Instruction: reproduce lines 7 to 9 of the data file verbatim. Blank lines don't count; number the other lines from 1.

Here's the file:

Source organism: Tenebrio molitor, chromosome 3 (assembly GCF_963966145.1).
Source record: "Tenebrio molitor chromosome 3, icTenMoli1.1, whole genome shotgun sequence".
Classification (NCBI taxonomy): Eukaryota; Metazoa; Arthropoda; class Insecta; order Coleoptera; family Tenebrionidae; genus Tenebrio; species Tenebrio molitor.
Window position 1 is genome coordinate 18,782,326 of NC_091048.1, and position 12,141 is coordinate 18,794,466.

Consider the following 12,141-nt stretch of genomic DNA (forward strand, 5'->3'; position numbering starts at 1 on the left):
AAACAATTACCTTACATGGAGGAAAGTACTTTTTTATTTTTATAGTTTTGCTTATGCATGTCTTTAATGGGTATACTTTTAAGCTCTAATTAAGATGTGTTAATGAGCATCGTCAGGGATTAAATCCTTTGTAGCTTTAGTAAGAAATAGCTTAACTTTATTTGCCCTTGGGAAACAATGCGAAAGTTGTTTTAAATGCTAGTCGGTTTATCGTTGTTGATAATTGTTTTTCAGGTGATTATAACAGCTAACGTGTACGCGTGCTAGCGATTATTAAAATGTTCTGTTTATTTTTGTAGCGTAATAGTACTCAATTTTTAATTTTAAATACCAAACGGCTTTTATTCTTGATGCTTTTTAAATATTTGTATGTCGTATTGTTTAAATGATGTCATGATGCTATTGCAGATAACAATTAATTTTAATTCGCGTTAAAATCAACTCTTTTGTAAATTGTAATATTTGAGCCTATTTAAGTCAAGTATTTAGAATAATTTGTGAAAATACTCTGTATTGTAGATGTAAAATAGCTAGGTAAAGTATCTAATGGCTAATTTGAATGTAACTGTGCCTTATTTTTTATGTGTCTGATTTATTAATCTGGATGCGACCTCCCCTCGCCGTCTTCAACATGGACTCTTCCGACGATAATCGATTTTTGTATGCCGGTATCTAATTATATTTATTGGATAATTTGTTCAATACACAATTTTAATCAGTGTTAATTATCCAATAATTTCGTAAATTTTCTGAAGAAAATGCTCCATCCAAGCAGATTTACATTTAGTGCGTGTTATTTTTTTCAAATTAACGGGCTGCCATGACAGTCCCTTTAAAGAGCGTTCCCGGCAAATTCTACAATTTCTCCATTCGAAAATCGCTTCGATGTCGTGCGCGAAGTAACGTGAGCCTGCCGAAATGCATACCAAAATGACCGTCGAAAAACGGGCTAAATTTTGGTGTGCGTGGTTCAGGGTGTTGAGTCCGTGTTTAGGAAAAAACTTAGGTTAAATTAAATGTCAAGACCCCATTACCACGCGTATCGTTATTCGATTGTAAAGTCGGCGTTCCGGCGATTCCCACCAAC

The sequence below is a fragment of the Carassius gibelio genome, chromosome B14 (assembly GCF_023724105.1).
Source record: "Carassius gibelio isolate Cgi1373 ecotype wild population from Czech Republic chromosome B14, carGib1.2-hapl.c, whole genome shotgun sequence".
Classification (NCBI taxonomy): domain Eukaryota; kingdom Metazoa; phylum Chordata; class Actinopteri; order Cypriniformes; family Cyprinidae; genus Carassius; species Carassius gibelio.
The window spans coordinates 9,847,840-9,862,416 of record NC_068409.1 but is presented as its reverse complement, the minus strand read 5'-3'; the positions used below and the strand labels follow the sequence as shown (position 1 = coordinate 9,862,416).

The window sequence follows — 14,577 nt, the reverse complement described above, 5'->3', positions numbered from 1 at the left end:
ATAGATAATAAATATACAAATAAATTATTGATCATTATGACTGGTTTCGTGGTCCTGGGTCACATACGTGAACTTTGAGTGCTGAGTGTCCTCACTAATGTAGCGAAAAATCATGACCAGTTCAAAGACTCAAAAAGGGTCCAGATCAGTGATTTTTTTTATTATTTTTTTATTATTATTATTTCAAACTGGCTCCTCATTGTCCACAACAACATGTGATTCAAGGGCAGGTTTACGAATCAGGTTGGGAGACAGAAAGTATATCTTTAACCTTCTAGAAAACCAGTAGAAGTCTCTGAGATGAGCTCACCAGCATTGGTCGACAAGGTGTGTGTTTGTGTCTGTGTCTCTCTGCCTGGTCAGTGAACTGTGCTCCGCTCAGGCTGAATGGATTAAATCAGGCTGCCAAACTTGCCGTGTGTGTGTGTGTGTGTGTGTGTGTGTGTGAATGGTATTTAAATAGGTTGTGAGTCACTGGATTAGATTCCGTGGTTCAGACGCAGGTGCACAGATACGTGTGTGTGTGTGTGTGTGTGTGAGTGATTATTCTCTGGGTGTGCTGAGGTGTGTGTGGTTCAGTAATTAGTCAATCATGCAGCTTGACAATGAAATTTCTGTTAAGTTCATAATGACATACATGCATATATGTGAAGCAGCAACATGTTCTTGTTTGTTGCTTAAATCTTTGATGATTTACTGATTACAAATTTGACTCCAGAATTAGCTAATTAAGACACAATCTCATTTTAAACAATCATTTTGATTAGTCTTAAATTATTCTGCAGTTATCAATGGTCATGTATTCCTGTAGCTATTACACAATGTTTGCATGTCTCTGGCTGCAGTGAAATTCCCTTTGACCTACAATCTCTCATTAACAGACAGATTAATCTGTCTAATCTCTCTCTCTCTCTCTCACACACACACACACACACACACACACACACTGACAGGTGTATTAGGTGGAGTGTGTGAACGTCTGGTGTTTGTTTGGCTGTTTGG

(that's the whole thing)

The sequence below is a fragment of the Carassius gibelio genome, chromosome B14 (assembly GCF_023724105.1).
Source record: "Carassius gibelio isolate Cgi1373 ecotype wild population from Czech Republic chromosome B14, carGib1.2-hapl.c, whole genome shotgun sequence".
Classification (NCBI taxonomy): domain Eukaryota; kingdom Metazoa; phylum Chordata; class Actinopteri; order Cypriniformes; family Cyprinidae; genus Carassius; species Carassius gibelio.